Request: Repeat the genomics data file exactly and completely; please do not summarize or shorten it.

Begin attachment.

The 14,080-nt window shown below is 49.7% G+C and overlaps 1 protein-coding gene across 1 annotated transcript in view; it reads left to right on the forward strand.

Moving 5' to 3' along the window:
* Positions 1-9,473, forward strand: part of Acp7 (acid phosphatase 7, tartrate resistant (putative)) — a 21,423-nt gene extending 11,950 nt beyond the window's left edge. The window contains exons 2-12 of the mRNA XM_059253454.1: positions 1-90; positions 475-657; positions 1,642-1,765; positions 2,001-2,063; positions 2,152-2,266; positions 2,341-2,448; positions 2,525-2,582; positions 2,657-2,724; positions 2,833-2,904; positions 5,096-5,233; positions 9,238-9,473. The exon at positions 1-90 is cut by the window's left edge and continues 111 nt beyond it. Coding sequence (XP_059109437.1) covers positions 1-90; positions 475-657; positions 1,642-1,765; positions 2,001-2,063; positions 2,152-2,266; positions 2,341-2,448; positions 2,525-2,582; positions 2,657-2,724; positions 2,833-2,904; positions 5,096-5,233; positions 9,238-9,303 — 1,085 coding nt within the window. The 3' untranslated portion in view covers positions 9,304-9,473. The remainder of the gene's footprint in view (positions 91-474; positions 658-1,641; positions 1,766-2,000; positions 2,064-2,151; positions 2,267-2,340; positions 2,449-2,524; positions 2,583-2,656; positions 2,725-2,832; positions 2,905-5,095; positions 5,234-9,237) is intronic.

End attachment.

The 14,080-nt window shown below is 49.7% G+C and overlaps 1 protein-coding gene across 1 annotated transcript in view; it reads left to right on the forward strand.

Moving 5' to 3' along the window:
* Positions 1-9,473, forward strand: part of Acp7 (acid phosphatase 7, tartrate resistant (putative)) — a 21,423-nt gene extending 11,950 nt beyond the window's left edge. The window contains exons 2-12 of the mRNA XM_059253454.1: positions 1-90; positions 475-657; positions 1,642-1,765; positions 2,001-2,063; positions 2,152-2,266; positions 2,341-2,448; positions 2,525-2,582; positions 2,657-2,724; positions 2,833-2,904; positions 5,096-5,233; positions 9,238-9,473. The exon at positions 1-90 is cut by the window's left edge and continues 111 nt beyond it. Coding sequence (XP_059109437.1) covers positions 1-90; positions 475-657; positions 1,642-1,765; positions 2,001-2,063; positions 2,152-2,266; positions 2,341-2,448; positions 2,525-2,582; positions 2,657-2,724; positions 2,833-2,904; positions 5,096-5,233; positions 9,238-9,303 — 1,085 coding nt within the window. The 3' untranslated portion in view covers positions 9,304-9,473. The remainder of the gene's footprint in view (positions 91-474; positions 658-1,641; positions 1,766-2,000; positions 2,064-2,151; positions 2,267-2,340; positions 2,449-2,524; positions 2,583-2,656; positions 2,725-2,832; positions 2,905-5,095; positions 5,234-9,237) is intronic.